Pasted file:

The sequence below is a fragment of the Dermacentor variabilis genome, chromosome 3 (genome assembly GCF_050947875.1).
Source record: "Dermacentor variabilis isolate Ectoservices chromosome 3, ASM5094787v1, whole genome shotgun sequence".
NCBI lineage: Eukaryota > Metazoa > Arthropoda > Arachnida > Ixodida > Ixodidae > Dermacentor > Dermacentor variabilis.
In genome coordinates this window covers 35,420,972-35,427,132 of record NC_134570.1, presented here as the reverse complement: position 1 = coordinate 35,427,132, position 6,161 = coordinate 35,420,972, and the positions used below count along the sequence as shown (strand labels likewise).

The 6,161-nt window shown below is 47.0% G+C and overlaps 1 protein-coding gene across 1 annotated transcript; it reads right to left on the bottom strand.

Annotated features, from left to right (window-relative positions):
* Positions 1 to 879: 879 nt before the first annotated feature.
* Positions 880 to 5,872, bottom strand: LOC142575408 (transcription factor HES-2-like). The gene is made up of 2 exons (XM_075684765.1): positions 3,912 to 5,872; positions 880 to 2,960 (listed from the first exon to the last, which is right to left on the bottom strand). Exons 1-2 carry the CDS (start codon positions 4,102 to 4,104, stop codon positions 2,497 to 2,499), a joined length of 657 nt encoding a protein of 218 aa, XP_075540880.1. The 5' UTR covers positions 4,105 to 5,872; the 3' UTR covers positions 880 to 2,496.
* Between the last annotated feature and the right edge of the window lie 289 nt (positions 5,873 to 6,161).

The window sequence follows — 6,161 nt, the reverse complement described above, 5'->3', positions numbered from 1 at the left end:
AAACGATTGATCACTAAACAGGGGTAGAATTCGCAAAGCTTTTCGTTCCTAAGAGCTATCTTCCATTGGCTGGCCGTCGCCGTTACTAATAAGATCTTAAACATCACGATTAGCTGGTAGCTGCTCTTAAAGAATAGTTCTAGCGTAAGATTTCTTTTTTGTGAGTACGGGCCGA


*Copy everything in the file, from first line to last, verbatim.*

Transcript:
The sequence below is a fragment of the Dermacentor variabilis genome, chromosome 3 (genome assembly GCF_050947875.1).
Source record: "Dermacentor variabilis isolate Ectoservices chromosome 3, ASM5094787v1, whole genome shotgun sequence".
NCBI lineage: Eukaryota > Metazoa > Arthropoda > Arachnida > Ixodida > Ixodidae > Dermacentor > Dermacentor variabilis.
In genome coordinates this window covers 35,420,972-35,427,132 of record NC_134570.1, presented here as the reverse complement: position 1 = coordinate 35,427,132, position 6,161 = coordinate 35,420,972, and the positions used below count along the sequence as shown (strand labels likewise).

The 6,161-nt window shown below is 47.0% G+C and overlaps 1 protein-coding gene across 1 annotated transcript; it reads right to left on the bottom strand.

Annotated features, from left to right (window-relative positions):
* Positions 1 to 879: 879 nt before the first annotated feature.
* Positions 880 to 5,872, bottom strand: LOC142575408 (transcription factor HES-2-like). The gene is made up of 2 exons (XM_075684765.1): positions 3,912 to 5,872; positions 880 to 2,960 (listed from the first exon to the last, which is right to left on the bottom strand). Exons 1-2 carry the CDS (start codon positions 4,102 to 4,104, stop codon positions 2,497 to 2,499), a joined length of 657 nt encoding a protein of 218 aa, XP_075540880.1. The 5' UTR covers positions 4,105 to 5,872; the 3' UTR covers positions 880 to 2,496.
* Between the last annotated feature and the right edge of the window lie 289 nt (positions 5,873 to 6,161).

The window sequence follows — 6,161 nt, the reverse complement described above, 5'->3', positions numbered from 1 at the left end:
AAACGATTGATCACTAAACAGGGGTAGAATTCGCAAAGCTTTTCGTTCCTAAGAGCTATCTTCCATTGGCTGGCCGTCGCCGTTACTAATAAGATCTTAAACATCACGATTAGCTGGTAGCTGCTCTTAAAGAATAGTTCTAGCGTAAGATTTCTTTTTTGTGAGTACGGGCCGA